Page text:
• DCP Entertainment

Say Their Name: The Story of Kaldrick Donald

Disclaimer: In our exclusive series, Say Their Name, DCP Entertainment takes a deeper look into the impact of the assault and killing of unarmed Black people by the police and in stand your ground states. We share the stories of families who have been negatively impacted by the police. We did not talk to officers or governing bodies—just the families and their support systems. We are not the court of law, nor do we try to be. For legal purposes we are not here to presume guilt or innocence for anyone, because, quite frankly, we do not want to be sued. We simply want to give the families a voice while examining what happens when the hashtags stop and the news unfortunately moves on to the next big story. All we want is to give the families the opportunity to control their narrative and share ways we can all help.

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“As a kid, he was out there. He’d be dressy. He ironed. He’d use a whole can of starch on one pair of pants until the teacher would say, ‘I’m going to bring my clothes to your house and let Kaldrick iron them.’ I say, ‘Well you better bring a can of starch for every pair of pants you got, because that’s how he do it.’”


That’s how Juanita Donald remembers her son, Kaldrick Donald.


“He liked to play. He didn’t ask for much. He wanted his bicycle. He had his game and that was it,” remembers Juanita.


Kaldrick was born on August 2nd, 1990. He spent most of his life living with his sister Shameka, his mom Juanita (known by friends and family as Lois), and her partner Gerald.


They lived in Gretna, Florida—a town so small it has just one stoplight and one road in and out. Everyone knows everyone in Gretna, say Juanita and Gerald.


Juanita had Kaldrick and Shameka when she was still in her teens. Kaldrick didn’t spend much time with his biological father growing up. He was eight years old the last time he saw his dad.


Gerald was the prominent male figure in Kaldrick’s life. He remembers how protective Kaldrick was of his mom and how he and Kaldrick would get into (playful) wrestling matches.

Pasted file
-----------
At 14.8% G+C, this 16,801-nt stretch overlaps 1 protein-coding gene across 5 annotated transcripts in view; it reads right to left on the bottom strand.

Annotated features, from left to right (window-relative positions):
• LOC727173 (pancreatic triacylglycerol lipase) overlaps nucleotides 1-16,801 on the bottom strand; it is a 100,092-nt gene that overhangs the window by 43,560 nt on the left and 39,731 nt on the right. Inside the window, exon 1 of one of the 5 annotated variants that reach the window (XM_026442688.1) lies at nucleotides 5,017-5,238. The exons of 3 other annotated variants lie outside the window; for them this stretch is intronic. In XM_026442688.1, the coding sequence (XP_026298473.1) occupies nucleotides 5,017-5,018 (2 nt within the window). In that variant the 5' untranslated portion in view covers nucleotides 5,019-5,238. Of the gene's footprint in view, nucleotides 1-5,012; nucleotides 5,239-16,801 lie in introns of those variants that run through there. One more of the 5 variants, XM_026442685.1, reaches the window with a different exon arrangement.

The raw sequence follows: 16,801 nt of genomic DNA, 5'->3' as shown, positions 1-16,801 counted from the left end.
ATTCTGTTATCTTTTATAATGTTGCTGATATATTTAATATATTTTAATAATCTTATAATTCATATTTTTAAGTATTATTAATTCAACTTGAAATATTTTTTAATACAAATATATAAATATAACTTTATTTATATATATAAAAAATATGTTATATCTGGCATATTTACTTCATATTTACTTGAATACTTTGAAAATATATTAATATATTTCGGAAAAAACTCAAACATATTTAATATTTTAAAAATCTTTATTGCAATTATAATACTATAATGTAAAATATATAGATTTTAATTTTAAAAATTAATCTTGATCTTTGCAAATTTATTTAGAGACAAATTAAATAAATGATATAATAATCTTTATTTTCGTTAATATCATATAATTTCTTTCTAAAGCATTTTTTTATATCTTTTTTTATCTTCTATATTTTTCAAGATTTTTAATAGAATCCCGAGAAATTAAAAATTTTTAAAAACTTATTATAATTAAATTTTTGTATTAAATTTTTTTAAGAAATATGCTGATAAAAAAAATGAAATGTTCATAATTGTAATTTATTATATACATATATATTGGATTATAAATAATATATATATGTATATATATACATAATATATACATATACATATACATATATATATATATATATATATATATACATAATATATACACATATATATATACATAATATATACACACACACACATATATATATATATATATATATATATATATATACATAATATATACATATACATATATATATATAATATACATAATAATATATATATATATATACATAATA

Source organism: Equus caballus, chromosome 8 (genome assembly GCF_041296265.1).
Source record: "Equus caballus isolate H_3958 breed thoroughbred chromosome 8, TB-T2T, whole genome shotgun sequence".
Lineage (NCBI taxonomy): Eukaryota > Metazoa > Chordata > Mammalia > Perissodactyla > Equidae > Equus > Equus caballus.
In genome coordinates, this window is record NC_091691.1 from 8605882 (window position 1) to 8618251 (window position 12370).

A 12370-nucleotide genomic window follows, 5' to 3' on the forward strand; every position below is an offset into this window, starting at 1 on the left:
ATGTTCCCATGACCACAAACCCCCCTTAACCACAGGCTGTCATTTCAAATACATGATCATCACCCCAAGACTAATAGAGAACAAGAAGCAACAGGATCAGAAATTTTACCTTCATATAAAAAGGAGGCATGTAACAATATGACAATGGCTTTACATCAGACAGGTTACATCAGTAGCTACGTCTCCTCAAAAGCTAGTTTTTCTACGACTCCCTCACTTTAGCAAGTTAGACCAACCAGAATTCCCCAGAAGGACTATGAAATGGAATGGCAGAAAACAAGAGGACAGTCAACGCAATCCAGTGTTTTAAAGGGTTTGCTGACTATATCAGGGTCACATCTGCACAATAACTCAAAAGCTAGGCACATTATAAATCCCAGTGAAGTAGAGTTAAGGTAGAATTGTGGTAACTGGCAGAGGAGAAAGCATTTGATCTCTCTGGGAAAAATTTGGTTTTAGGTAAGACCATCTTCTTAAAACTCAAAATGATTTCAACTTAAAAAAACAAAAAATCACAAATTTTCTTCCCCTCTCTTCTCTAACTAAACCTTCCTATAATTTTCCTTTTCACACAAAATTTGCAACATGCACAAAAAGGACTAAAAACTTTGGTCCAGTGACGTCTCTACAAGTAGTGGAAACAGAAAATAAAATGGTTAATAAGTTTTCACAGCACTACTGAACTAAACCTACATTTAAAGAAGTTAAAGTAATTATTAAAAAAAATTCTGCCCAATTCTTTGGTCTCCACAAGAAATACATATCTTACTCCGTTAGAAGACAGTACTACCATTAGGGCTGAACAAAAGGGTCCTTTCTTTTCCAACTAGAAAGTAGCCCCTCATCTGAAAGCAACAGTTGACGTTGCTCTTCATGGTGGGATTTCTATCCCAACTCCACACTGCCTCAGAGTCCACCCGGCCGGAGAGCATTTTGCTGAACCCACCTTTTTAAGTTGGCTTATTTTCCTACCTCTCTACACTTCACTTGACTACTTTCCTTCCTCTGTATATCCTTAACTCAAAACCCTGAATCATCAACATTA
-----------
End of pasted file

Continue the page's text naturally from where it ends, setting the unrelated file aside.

Gerald and Juanita describe how Kaldrick loved to rap and was ahead of his time when it came to his rhymes.


“We would be around sometimes listening to the radio and I say, ‘Lois, that song—[Kaldrick] was rapping it three, four years ago. They just coming out with it,’” says Gerald.


They also describe Kaldrick’s trusting nature and giving spirit.


“He was the type that worried about everybody else but himself,” says Gerald.


“Everybody,” adds Juanita. “I could go take him to town and buy him a pair of shoes—he go right over across the field and give them away.”


Kaldrick mostly kept to himself growing up. But around age 17 his family started to notice changes.


“He used to have friends, but then he start talking, like, ‘People ain’t right. Family ain’t right. Police ain’t right,’” says Juanita. “And that’s what he said every day.”


Juanita took Kaldrick to the Apalachee Center, a mental health facility in Tallahassee, Florida.


Kaldrick was diagnosed with anxiety and depression. The facility started him on injections of Haldol every two weeks. But he didn’t always take his medications, which led to problems at home.

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By age 24, Kaldrick had been struggling with mental health issues for years. He had become extremely introverted and was paranoid about most people around him. Without regular medication, his anxiety and depression could get so bad that his mother would have to call the police to help him take his medication.


Local police officers knew the family and were aware of Kaldrick’s mental health issues. One officer in particular—Officer Carlos De La Cruz—was good at talking Kaldrick down when he was having severe bouts of anxiety.


Unfortunately, not all officers are as skilled as De La Cruz at dealing with mental health crises, and tragedy would soon strike.

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On October 28th, 2014, at age 24, Kaldrick Donald was killed in his family’s home by Police Sergeant Charles Brown of the Gretna, Florida Police Department.


At the time of his death, Kaldrick had been experiencing mental health struggles dealing with severe anxiety and depression. Juanita had called the police for help getting Kaldrick to take his medication.


When Officer Brown arrived, Juanita made sure he knew her son was having a mental health crisis and that she just needed help getting him to take his medication.


But Juanita says Officer Brown not only dismissed her suggestions about how to approach Kaldrick, he also antagonized her and threatened to take both she and Kaldrick to jail.


When Kaldrick saw Officer Brown, he told his mom he didn’t want to talk to him, saying Officer Brown had pulled a gun on him before. Juanita immediately questioned Officer Brown, but he ignored her and started aggressively pursuing Kaldrick.


Brown followed Kaldrick around the yard and into the house, according to Juanita.


That’s when things escalate